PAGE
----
to draw by a physical force causing or tending to cause to approach, adhere, or unite; pull (opposed to ):
the gravitational force of the earth attracts smaller bodies to it.
to draw by appealing to the emotions or senses, by stimulating interest, or by exciting admiration; allure; invite:
to attract attention; to attract admirers by one’s charm.
to possess or exert the power of .
many business leaders argue that the united states needs to attract more highly skilled immigrants.
robots undercut the case for more immigrants david frum february 3, 2014
news that palin is attending the screening is sure to attract press from all over the world—as did the first leg of her bus tour.
sarah palin doc-mentary ‘the undefeated’: palin will attend iowa premiere shushannah walshe june 24, 2011
climate leaders need to model this spirit, as it is the only one that will ever attract a m-ss movement.
the gay-rights playbook: how to fight climate change now lisa bennett july 9, 2013
having andreessen in charge would enable yahoo to attract talent, he adds.
the paris hilton of tech dan lyons october 24, 2011
now that the “palin primaries” are behind us, republicans may try to attract more voters by moving to the center.
why the gop should embrace the tea party’s message tunku varadarajan august 26, 2010
it is just the sort of face likely to attract a young girl who is new to the world.
a search for a secret (vol 1 of 3) g. a. henty
there will be nothing to attract these poor children to one centre.
fire worship (from “mosses from an old manse”) nathaniel hawthorne
that seemed to attract him; but he heard her “now,” and started.
rest harrow maurice hewlett
you are boasting of your merits, sir: let merit be your boast; nothing else can attract me.
clarissa, volume 3 (of 9) samuel richardson
quite sufficiently beautiful to attract partners, and one came up and requested her to dance.
verner’s pride mrs. henry wood
verb (mainly transitive)
to draw (notice, a crowd of observers, etc) to oneself by conspicuous behaviour or appearance (esp in the phrase attract attention)
(also intransitive) to exert a force on (a body) that tends to cause an approach or oppose a separation: the gravitational pull of the earth attracts objects to it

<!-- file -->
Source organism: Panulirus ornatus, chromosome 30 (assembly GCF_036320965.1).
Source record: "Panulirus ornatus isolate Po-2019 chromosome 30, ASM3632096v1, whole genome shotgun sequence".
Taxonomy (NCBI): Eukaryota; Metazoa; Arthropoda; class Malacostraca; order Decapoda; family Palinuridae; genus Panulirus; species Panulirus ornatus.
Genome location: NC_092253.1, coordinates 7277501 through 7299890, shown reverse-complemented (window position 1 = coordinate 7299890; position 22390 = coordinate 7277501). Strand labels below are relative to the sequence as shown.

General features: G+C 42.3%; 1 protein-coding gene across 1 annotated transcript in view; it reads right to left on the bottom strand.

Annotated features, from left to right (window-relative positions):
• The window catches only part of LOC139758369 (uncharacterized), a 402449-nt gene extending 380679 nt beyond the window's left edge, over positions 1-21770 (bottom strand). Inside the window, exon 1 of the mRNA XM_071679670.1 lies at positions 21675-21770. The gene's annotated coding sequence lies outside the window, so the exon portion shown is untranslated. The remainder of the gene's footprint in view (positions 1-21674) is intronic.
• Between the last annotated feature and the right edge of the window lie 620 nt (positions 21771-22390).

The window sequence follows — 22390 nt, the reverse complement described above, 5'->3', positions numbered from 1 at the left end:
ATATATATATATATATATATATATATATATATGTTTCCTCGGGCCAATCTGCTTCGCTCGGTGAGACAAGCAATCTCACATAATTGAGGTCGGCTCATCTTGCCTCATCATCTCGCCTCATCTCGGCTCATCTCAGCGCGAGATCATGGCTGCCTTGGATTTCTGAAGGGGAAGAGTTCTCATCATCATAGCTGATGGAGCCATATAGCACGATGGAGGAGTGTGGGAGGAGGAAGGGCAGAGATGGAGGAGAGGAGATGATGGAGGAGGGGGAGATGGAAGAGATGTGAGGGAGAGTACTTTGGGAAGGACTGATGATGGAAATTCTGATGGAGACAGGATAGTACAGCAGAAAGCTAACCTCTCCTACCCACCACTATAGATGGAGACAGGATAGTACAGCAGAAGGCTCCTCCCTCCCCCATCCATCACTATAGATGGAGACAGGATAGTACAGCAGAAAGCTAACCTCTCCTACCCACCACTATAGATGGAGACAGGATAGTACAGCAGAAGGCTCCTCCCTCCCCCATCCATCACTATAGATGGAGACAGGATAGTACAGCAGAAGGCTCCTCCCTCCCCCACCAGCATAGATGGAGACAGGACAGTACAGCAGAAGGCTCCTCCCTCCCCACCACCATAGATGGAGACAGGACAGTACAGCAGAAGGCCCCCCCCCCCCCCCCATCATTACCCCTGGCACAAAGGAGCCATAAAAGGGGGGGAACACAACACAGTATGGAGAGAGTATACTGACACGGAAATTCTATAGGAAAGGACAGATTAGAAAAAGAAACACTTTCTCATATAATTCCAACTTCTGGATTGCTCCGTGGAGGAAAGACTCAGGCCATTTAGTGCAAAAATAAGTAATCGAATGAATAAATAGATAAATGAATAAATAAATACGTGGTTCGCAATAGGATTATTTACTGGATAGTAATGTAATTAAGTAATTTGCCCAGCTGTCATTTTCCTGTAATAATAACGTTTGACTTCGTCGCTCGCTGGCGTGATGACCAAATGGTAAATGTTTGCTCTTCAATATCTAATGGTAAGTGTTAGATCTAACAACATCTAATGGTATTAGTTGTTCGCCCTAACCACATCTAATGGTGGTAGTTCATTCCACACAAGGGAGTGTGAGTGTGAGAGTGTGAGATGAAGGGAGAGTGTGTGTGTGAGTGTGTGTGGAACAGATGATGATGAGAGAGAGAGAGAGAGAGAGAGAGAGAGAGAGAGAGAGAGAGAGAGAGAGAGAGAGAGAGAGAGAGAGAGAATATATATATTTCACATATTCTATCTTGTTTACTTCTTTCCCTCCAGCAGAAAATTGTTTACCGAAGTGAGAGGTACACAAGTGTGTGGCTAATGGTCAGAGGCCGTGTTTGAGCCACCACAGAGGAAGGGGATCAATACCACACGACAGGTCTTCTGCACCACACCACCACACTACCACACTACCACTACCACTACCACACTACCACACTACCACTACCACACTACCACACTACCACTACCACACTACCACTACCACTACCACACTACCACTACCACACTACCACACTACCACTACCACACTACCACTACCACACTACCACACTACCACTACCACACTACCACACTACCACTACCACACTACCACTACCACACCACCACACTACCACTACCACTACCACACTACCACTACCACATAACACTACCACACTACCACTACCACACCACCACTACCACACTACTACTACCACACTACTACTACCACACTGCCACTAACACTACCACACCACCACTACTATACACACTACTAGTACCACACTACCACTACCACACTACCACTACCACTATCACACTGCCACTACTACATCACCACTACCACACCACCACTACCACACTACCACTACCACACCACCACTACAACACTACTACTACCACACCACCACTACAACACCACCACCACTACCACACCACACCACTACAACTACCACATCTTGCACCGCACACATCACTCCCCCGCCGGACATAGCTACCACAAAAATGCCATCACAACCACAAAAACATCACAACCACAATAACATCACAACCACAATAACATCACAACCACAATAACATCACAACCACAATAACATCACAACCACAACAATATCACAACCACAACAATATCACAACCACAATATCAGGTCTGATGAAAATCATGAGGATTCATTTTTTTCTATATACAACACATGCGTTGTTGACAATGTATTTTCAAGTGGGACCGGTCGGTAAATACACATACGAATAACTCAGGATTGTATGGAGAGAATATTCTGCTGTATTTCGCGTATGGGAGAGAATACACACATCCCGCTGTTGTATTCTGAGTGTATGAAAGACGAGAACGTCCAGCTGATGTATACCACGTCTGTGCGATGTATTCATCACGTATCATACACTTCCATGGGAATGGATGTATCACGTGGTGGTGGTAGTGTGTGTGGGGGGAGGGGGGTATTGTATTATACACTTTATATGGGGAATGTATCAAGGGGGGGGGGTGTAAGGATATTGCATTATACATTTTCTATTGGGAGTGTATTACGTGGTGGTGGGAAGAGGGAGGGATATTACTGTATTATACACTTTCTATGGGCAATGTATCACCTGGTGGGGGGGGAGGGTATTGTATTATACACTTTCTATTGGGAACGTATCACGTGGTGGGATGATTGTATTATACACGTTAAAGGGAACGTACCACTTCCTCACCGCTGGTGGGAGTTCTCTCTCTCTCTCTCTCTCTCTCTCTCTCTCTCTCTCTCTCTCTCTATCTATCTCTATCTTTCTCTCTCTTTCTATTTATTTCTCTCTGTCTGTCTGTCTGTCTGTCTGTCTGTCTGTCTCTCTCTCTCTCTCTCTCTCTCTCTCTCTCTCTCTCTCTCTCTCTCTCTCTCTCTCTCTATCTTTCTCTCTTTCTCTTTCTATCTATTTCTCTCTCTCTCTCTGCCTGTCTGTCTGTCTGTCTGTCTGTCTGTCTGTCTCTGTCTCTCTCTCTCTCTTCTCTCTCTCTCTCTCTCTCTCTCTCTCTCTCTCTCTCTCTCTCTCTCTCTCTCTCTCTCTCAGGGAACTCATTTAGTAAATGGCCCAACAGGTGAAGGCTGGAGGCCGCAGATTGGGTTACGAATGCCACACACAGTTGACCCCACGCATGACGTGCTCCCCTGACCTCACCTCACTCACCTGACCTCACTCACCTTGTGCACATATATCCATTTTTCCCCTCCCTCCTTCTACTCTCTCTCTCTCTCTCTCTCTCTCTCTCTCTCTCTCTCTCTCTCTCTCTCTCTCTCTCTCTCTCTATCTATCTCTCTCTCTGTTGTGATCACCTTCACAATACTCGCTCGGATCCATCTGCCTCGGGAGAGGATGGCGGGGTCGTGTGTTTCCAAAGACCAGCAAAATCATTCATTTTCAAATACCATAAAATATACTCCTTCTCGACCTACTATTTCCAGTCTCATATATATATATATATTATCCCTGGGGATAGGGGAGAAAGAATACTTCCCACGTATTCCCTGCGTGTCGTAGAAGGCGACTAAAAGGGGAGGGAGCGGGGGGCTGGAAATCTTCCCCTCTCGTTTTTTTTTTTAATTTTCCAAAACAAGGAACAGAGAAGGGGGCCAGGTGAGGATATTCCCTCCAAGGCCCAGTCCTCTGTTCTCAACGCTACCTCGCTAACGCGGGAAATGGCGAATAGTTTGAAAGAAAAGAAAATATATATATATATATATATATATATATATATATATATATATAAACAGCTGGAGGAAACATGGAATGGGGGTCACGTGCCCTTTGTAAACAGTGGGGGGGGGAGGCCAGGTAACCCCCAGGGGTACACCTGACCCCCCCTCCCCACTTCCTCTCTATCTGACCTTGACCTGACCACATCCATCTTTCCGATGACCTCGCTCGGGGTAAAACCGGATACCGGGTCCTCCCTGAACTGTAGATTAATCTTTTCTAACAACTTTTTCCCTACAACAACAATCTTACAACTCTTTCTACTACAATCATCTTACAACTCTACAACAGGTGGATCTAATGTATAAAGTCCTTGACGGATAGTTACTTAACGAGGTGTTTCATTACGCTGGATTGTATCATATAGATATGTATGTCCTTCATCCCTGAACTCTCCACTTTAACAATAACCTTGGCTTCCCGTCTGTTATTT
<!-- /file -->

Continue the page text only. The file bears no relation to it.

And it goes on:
to possess some property that pulls or draws (something) towards itself: jam attracts wasps
(also intransitive) to exert a pleasing, alluring, or fascinating influence (upon); be attractive (to)
early 15c., from latin attractus, past participle of attrahere “to draw, pull; to attract,” from ad- “to” (see ad-) + trahere “draw” (see tract (n.1)).
originally a medical term for the body’s tendency to absorb fluids, nourishment, etc., or for a poultice treatment to “draw out” diseased matter (1560s). of the ability of people or animals to draw others to them, it is attested from 1560s; of physical forces (magnetism, etc.), from c.1600 (implied in attraction). related: attracted; attracting.
to steal: attracted some lumber and built a garage (1891+)
the capacity, especially of a pheremone, to attract.
an agent or substance; lure: the s-x attractant of the c-ckroach; a synthetic attractant used to bait insect traps. noun a substance that attracts, esp a chemical (s-x attractant) produced by an insect and attracting insects of the same species see also pheromone
to draw by a physical force causing or tending to cause to approach, adhere, or unite; pull (opposed to ): the gravitational force of the earth attracts smaller bodies to it. to draw by appealing to the emotions or senses, by stimulating interest, or by exciting admiration; allure; invite: to attract attention; to attract admirers […]
the act, power, or property of . quality; magnetic charm; fascination; allurement; enticement: the subtle attraction of her strange personality. a person or thing that draws, , allures, or entices: the main attraction was the after-dinner speaker. a characteristic or quality that provides pleasure; feature: the chief attractions of the evening were the good drinks […]
- Attraction sphere
noun another name for astrosphere (sense 2) attraction sphere n. see astrosphere.